Corvus Pharmaceuticals Inc.’s success in treating a COVID-19 patient previously diagnosed with non-small-cell lung cancer (NSCLC) with CPI-006 helped boost shares (NASDAQ:CRVS) to $4.96, up $2.21, or 181%, as the Burlingame, Calif.-based company disclosed the start of a phase I study to investigate the anti-CD73 immunotherapy prospect.

The first cohort of five patients enrolled in the study was treated at Temple University Hospital in Philadelphia. Expected to enroll up to 30 patients at several sites in the U.S., the experiment with agonistic humanized monoclonal antibody CPI-006 follows in vitro and in vivo studies in cancer patients that showed binding to various immune cells. The compound induced a humoral adaptive immune response – B-cell activation and lymphocyte trafficking leading to the production of antigen-specific immunoglobulin (IgM and IgG) antibodies. CPI-006 has also led to increased levels of memory B cells, the company said.

Especially intriguing was news of a recently enrolled patient with advanced metastatic NSCLC who was diagnosed with concomitant COVID-19 and remained asymptomatic from the virus following treatment with CPI-006. CEO Richard Miller said the patient received a single dose of 18 mg/kg. “We see changes in B-cell trafficking and activation with as low as 1 mg/kg [dosed] a single time, and at 3 mg/kg, we see a very reproducible B-cell activation and associated biology. That's why the doses that we're examining in this phase I trial go from 0.3 up to 5,” he told investors during a conference call.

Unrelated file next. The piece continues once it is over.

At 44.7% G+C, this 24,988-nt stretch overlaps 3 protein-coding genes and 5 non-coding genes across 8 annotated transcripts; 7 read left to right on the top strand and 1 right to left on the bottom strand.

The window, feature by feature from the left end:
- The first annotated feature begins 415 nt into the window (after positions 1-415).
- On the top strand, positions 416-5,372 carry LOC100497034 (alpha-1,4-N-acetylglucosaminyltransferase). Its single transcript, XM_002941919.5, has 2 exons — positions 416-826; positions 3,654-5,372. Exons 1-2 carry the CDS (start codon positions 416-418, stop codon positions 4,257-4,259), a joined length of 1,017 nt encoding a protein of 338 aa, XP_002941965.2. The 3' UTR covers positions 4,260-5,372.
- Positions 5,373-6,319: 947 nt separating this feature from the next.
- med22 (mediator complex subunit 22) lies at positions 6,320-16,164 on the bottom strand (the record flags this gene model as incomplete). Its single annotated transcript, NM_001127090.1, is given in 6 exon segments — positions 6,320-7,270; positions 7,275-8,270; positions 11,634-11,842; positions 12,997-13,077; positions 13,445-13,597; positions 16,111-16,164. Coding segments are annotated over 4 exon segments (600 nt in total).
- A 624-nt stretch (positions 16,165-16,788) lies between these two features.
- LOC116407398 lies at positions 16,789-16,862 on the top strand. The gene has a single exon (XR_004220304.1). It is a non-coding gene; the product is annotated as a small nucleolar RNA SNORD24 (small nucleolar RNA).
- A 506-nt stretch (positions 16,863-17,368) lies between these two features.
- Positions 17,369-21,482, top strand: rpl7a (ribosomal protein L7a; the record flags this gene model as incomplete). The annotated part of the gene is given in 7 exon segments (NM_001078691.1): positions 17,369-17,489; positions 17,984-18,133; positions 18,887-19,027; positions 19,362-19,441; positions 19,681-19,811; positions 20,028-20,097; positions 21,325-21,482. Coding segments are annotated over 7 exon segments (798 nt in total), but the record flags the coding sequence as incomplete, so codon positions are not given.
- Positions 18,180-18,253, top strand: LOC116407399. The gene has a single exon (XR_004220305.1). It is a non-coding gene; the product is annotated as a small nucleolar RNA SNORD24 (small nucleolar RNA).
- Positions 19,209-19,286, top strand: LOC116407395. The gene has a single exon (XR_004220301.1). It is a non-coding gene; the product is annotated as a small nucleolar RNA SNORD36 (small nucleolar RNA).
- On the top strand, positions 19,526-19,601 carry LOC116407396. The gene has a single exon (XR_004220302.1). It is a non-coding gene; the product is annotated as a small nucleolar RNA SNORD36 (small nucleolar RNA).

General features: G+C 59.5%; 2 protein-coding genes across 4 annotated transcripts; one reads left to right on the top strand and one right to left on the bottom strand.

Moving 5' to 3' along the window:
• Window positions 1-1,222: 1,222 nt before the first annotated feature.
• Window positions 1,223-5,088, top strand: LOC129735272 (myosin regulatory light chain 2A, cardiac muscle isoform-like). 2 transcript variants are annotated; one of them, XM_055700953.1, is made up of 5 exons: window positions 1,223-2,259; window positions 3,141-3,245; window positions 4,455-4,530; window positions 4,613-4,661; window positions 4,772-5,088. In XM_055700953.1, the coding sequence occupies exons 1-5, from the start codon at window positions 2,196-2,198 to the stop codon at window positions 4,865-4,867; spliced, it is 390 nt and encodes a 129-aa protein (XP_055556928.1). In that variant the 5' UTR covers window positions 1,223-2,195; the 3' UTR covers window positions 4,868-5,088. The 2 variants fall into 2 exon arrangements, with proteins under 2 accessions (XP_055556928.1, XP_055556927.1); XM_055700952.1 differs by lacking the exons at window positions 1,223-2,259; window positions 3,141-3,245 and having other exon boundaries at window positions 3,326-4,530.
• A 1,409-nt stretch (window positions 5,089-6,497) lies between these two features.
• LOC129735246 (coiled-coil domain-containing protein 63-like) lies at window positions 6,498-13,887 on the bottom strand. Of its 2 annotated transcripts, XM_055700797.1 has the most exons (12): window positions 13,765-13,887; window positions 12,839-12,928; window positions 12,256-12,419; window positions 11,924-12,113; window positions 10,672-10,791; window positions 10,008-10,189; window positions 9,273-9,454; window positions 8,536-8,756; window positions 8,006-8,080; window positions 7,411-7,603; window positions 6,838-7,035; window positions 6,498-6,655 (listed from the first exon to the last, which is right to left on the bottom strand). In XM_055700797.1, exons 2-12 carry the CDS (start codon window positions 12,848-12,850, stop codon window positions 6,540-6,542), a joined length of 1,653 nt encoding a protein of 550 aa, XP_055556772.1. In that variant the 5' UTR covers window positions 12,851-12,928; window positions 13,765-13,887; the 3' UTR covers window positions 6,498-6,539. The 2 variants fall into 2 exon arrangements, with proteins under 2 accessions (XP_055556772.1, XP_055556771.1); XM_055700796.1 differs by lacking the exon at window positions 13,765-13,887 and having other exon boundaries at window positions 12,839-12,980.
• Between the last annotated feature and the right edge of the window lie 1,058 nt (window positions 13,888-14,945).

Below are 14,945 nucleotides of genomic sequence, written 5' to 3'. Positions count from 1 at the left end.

Patients will receive medications, therapies and interventions per standard treatment protocols for COVID-19 for the duration of the study. The primary efficacy endpoint is the change in serum IgM and IgG anti-SARS-CoV-2 levels compared to baseline at day 28. The study also will examine safety and other clinical endpoints, including time to resolution of symptoms and duration of hospitalization. Data should be available later this year. If the study meets its objectives, Corvus intends to work with the FDA to initiate a broader, randomized study at a fixed dose of CPI-006 that could be adapted into a pivotal study to support a bid for FDA approval.